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Female Occupant of No. 71

 

 

 

 

 

 

Female Occupant of No. 71

By AJ Stone

Copyright 2016 AJ Stone

Shakespir Edition[*
*]

 

 

 

 

Shakespir Edition, License Notes

 

 

Thank you for downloading this eBook. This eBook remains the copyrighted property of the author, and may not be redistributed to others for commercial or non-commercial purposes. 
If you enjoyed this book, please encourage your friends to download their own copy from their favorite authorized retailer. Thank you for your support.

Female Occupant of No. 71

 

[_Somebody would remember, eventually. Memories are dangerous. They can derail a functioning human being’s performance and lead them to the abyss. There is no need for anybody to know anything or everything. They can look it up if they want an answer. 
_]

 

Alarms vibrated in Female Occupant of No. 71’s mind. Her family remained oblivious in their silent slumbers. Her pulse monitor flickered from standby to the glowing green light that indicated she was ready to begin her day. The bathroom lights awakened at 0612 hours, the hot water knocking on the taps at 0617.

 

Muted gurgles from the kitchen indicated that preparations were underway for the morning routine. The grinding started prior to her entering; the sensors in the tiles measuring the pace of her footsteps and how many shots of caffeine were required to reach her optimum stride. Male Occupant and Male Minor appeared to devour their portion of breakfast. A twitch in their necks encouraged them to exit the dwelling at 0756 hours.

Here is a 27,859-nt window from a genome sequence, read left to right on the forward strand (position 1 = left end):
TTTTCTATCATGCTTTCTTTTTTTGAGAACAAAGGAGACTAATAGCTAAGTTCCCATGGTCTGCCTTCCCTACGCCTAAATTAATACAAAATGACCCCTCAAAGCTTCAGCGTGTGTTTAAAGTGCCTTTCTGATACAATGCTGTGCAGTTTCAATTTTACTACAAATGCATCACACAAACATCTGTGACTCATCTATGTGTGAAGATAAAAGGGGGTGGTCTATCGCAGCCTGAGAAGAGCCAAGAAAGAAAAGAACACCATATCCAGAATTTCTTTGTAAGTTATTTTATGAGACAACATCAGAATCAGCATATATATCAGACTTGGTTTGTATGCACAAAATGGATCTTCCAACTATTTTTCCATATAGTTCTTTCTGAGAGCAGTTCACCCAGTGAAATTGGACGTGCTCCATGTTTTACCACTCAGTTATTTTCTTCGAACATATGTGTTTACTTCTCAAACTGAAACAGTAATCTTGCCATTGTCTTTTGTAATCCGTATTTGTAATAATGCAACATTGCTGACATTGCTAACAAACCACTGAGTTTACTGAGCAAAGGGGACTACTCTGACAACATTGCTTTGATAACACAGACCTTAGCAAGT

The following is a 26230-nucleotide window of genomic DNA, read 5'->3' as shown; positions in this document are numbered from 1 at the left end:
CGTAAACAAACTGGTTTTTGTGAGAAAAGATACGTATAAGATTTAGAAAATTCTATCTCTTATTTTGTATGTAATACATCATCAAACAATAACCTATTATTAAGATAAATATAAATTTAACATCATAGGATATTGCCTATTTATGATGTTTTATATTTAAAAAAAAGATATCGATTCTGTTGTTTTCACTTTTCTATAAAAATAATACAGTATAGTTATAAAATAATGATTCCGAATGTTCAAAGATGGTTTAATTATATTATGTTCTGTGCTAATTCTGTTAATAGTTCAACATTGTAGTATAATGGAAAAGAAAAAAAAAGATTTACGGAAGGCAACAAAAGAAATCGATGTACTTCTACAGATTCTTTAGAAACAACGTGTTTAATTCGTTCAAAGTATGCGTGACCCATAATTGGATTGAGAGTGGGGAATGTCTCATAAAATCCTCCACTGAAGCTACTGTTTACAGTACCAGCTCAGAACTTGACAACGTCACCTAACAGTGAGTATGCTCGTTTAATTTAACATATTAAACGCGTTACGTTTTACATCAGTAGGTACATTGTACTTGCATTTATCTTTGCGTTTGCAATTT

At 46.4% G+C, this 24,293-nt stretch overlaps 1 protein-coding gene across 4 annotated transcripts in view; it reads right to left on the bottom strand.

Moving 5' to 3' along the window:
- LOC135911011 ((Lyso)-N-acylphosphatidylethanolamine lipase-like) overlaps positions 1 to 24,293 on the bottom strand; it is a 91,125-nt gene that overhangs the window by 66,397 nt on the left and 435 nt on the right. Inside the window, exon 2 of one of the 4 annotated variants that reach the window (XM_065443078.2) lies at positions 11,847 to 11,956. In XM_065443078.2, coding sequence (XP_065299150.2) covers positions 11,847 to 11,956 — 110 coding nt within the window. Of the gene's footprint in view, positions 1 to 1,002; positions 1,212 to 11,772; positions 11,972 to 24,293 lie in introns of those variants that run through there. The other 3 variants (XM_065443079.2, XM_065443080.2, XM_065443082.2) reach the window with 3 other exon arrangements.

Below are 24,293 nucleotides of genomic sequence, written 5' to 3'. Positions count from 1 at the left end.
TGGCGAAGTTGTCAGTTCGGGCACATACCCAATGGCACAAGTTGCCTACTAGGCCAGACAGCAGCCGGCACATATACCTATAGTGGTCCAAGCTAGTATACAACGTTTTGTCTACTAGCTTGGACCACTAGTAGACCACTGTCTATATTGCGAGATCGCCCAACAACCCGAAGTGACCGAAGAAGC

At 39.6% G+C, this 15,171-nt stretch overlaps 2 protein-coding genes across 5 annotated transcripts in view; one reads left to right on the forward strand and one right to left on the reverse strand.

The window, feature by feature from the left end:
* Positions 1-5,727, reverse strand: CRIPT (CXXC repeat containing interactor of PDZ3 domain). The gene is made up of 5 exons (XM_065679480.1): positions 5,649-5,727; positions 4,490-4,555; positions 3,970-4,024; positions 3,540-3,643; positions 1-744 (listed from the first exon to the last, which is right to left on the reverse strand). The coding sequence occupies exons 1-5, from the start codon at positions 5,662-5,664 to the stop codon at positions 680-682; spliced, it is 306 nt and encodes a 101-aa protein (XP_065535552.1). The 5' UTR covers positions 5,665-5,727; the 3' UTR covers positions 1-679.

The intelli-TV came alive at 1700 hours to replay the weather forecast, analyse celebrities’ lipsticks and predict how long until the royal baby was due. The Prime Minister had recorded his podcast earlier in the day before the country’s credit rating had been downgraded, but that could be included in tomorrow’s next week’s public address. 


 

Why is the Federal Trade Minister mad at China?’

Because they rejected a shipment of our cattle. Because they insulted his tie. He is not mad; do not believe everything you hear. Everything is under control.’

 

The city’s libraries had extra storage space after their shelves were cleansed. Female Occupant of No. 71 gritted her teeth in frustration as the words in older books faded when exposed to the new flickering lights. The librarians informed her that the pages gradually rejuvenated and were to be updated by society’s appointed historians. Language was evolving, history should reflect that. There was no need for future generations to worry about deciphering old grammar conventions or past atrocities.

 

World War 2 occurred due to the Polish people taking the German’s rightful jobs.’

Where did you find that?’

Wiki’d it.’

FB says it was because the French insulted Hitler’s moustache.’

Oh, that must have been it.’

 

Power outages were uncommon in the city, but during their occasional occurrence most people stayed in bed or on the couch. Instructions were distributed with every new dwelling built to ensure nobody did anything dangerous. Female Occupant of No. 71’s flashlight’s GPS was disabled so she used it to tackle the stairs. The old suitcase in the cellar hummed for attention.